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Monday, 25 January 2010

Three Days Fast of Nineveh ( 25 - 28 Jan 2010)


Our "Fast of Nineveh" or "Jonah's Fast" begins today  and ends on 28th (Thursday) January, 2010. The three day fast of Nineveh commemorates the three days that Prophet Jonah spent inside the fish (for the story, see the Book of Jonah in the Old Testament). This fast is unique to the Syriac Orthodox Church which it passed to other Oriental Churches such as Coptic and Armenian. It is observed for three days from the tenth Monday before Easter Sunday.

The "Fast of Nineveh" or "Jonah's Fast" comprises three days of fasting, followed by the Feast of Jonah itself. This liturgical celebration of our Church is set just a few days after Epiphany and two weeks before Great Lent. The Church's positioning the fast in this liturgical sequence has a mystical significance. During the service of Matins on the Monday, Tuesday, and Wednesday of that week, the entire Book of Jonah is read. Why indeed should the Church devote so much attention to such a short book written by such an obscure prophet? (In fact, all we know about Jonah himself comes just from his book and a single reference to him in 2Kings 14:25.) Succinctly put, the Church sees within this book's simple story an icon of Christ symbolically represented.


How could such a "cute" story about an unwilling prophet who gets swallowed by a fish when he tries to escape doing God's will carry such a profound meaning? Unlike other prophetic books, the Book of Jonah does not contain "words of prophecy," as such, but rather it tells a tale of Jonah's personal encounter with the Lord. Using a story motif, Jonah's prophecy speaks to us not with words but with symbols. Reading these symbols spiritually, we behold the mystery of salvation in Christ exemplified in imagistic types. Indeed, it is no wonder that this book also portrays a unique instance in the Old Testament of God's love and concern not just for His own people, Israel, but for a nation of Gentiles who were actually Israel's enemies. Here again we find an archetype of Christ's mission of salvation extending beyond Israel to embrace the whole world, all the enemies of God.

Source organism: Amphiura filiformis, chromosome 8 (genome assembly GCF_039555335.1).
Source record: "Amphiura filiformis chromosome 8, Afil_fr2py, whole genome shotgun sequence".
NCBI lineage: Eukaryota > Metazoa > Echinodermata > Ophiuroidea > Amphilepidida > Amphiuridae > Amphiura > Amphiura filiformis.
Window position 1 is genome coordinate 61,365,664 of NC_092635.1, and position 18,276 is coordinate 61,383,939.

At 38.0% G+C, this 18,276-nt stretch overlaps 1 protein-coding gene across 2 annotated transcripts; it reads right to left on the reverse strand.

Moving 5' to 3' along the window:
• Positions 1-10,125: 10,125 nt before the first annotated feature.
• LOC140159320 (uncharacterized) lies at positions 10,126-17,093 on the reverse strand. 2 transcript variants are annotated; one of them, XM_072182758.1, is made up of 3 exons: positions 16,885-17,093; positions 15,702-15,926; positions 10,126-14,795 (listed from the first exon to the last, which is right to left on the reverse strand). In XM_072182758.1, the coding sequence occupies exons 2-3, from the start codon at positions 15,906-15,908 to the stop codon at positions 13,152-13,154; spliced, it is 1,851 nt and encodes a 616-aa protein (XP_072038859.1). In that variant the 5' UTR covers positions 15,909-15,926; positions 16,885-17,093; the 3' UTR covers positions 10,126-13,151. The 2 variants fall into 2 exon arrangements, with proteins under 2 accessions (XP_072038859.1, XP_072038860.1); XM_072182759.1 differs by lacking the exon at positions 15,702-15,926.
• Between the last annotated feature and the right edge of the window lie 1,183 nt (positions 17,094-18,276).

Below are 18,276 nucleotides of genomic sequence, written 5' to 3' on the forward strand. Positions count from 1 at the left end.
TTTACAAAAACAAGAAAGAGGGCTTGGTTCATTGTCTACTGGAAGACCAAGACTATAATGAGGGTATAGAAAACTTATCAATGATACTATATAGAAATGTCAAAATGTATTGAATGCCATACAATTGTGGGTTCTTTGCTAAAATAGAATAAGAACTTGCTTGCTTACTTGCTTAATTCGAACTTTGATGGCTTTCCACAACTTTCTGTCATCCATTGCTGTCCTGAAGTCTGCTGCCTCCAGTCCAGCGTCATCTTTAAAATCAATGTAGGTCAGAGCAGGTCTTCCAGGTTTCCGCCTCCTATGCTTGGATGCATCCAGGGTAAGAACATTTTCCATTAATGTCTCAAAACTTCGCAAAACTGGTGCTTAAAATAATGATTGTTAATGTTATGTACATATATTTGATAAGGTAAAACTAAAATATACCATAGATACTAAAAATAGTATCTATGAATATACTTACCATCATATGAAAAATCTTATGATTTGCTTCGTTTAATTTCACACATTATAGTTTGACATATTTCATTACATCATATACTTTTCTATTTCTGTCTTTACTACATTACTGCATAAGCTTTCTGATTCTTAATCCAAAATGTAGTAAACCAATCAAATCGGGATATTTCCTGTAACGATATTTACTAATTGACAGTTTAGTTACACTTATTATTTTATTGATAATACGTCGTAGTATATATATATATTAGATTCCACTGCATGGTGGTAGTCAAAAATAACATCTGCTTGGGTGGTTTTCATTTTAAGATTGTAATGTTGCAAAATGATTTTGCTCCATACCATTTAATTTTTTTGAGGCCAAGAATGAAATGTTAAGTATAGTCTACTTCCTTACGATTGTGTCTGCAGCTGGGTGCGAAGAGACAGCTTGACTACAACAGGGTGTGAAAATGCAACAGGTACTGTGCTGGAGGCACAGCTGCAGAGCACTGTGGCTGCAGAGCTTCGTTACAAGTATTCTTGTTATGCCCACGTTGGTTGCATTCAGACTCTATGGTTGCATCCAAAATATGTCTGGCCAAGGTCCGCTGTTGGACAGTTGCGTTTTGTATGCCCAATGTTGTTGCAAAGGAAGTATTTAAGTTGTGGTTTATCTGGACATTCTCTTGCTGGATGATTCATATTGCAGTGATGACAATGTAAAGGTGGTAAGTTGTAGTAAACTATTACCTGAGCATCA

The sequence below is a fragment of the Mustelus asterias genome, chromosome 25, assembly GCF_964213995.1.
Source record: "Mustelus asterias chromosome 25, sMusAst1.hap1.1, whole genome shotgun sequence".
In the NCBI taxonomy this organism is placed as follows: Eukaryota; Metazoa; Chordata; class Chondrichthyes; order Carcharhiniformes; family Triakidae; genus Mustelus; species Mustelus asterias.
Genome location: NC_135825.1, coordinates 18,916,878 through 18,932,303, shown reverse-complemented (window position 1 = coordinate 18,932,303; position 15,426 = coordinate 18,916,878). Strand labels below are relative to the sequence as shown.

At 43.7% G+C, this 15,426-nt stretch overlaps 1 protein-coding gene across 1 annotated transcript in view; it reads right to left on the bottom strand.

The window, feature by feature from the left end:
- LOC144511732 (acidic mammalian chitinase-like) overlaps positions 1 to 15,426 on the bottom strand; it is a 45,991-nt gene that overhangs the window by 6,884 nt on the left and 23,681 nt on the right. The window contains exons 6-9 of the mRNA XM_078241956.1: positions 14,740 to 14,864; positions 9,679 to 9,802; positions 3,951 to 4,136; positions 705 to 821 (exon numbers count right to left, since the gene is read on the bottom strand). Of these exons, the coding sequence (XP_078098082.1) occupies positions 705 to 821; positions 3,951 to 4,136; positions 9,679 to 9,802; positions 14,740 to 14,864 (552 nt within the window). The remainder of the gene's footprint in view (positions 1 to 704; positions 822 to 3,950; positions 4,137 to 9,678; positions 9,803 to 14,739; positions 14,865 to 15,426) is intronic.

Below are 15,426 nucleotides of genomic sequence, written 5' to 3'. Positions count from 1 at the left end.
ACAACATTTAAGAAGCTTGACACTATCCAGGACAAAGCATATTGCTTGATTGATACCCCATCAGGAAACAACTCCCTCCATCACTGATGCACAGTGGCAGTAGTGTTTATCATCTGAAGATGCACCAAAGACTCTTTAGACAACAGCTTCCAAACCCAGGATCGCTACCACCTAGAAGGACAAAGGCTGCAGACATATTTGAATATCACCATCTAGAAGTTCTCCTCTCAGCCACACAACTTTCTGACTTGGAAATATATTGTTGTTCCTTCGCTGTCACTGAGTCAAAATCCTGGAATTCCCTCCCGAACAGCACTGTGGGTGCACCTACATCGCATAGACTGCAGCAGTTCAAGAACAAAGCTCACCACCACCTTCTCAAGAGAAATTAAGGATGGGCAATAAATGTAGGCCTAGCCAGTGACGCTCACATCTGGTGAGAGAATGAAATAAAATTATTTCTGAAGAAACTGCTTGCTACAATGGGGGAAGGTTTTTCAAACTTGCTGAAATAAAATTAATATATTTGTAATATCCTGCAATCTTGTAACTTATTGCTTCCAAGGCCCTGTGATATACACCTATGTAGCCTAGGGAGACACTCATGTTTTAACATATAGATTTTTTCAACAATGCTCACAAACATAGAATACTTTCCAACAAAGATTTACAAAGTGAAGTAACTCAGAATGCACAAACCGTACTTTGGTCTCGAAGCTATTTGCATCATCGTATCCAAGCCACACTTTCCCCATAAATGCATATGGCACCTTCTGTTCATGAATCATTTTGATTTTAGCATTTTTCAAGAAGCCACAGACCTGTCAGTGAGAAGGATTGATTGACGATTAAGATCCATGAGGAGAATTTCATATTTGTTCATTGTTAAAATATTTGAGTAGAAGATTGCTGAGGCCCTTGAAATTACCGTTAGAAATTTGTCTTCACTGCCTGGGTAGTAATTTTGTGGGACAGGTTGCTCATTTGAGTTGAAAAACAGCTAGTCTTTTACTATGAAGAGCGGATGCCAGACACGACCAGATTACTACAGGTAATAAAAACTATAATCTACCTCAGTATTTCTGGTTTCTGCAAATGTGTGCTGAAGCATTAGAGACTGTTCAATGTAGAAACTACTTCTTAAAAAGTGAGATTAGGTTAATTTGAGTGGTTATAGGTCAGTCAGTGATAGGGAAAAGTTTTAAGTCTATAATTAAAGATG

Historically, this fast is one of the most rigorously observed fasts in the Syriac Orthodox Church. The faithful traditionally refrain from food and drink for three consecutive days, from Monday till Wednesday! Some observe the fast by refraining from food (and drink if they so wish) from morning till sunset during the three days. The church enjoins you to at least refrain from meat, fish and dairy products during the period of fasting.


The faithful are urged to go to church after this fast (or the following Sunday) and receive the Holy Qurbono (the Eucharist).

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